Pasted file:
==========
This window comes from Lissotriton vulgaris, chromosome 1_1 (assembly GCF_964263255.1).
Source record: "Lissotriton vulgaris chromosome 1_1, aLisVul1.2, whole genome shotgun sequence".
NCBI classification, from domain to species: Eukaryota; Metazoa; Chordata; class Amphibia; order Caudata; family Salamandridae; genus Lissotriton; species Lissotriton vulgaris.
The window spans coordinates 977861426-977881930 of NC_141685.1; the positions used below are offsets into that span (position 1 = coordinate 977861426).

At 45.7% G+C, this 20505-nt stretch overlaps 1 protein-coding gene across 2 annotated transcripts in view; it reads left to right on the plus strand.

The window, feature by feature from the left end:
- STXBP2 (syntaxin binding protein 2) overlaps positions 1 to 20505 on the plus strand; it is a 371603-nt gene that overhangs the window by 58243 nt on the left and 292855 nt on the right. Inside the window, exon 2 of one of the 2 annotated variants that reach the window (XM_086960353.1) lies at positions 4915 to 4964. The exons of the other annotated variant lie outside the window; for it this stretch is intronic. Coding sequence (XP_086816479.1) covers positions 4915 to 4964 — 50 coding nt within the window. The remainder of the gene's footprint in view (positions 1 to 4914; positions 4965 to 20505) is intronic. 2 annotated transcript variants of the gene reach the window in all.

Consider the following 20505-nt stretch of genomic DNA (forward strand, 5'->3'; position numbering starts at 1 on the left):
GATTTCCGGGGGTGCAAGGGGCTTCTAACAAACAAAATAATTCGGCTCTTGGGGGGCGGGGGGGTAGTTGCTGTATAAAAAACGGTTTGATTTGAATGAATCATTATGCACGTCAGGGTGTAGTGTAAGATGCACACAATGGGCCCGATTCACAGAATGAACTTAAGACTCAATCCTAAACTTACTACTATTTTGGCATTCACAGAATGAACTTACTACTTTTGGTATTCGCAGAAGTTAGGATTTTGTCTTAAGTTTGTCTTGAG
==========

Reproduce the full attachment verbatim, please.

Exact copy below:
This window comes from Lissotriton vulgaris, chromosome 1_1 (assembly GCF_964263255.1).
Source record: "Lissotriton vulgaris chromosome 1_1, aLisVul1.2, whole genome shotgun sequence".
NCBI classification, from domain to species: Eukaryota; Metazoa; Chordata; class Amphibia; order Caudata; family Salamandridae; genus Lissotriton; species Lissotriton vulgaris.
The window spans coordinates 977861426-977881930 of NC_141685.1; the positions used below are offsets into that span (position 1 = coordinate 977861426).

At 45.7% G+C, this 20505-nt stretch overlaps 1 protein-coding gene across 2 annotated transcripts in view; it reads left to right on the plus strand.

The window, feature by feature from the left end:
- STXBP2 (syntaxin binding protein 2) overlaps positions 1 to 20505 on the plus strand; it is a 371603-nt gene that overhangs the window by 58243 nt on the left and 292855 nt on the right. Inside the window, exon 2 of one of the 2 annotated variants that reach the window (XM_086960353.1) lies at positions 4915 to 4964. The exons of the other annotated variant lie outside the window; for it this stretch is intronic. Coding sequence (XP_086816479.1) covers positions 4915 to 4964 — 50 coding nt within the window. The remainder of the gene's footprint in view (positions 1 to 4914; positions 4965 to 20505) is intronic. 2 annotated transcript variants of the gene reach the window in all.

Consider the following 20505-nt stretch of genomic DNA (forward strand, 5'->3'; position numbering starts at 1 on the left):
GATTTCCGGGGGTGCAAGGGGCTTCTAACAAACAAAATAATTCGGCTCTTGGGGGGCGGGGGGGTAGTTGCTGTATAAAAAACGGTTTGATTTGAATGAATCATTATGCACGTCAGGGTGTAGTGTAAGATGCACACAATGGGCCCGATTCACAGAATGAACTTAAGACTCAATCCTAAACTTACTACTATTTTGGCATTCACAGAATGAACTTACTACTTTTGGTATTCGCAGAAGTTAGGATTTTGTCTTAAGTTTGTCTTGAG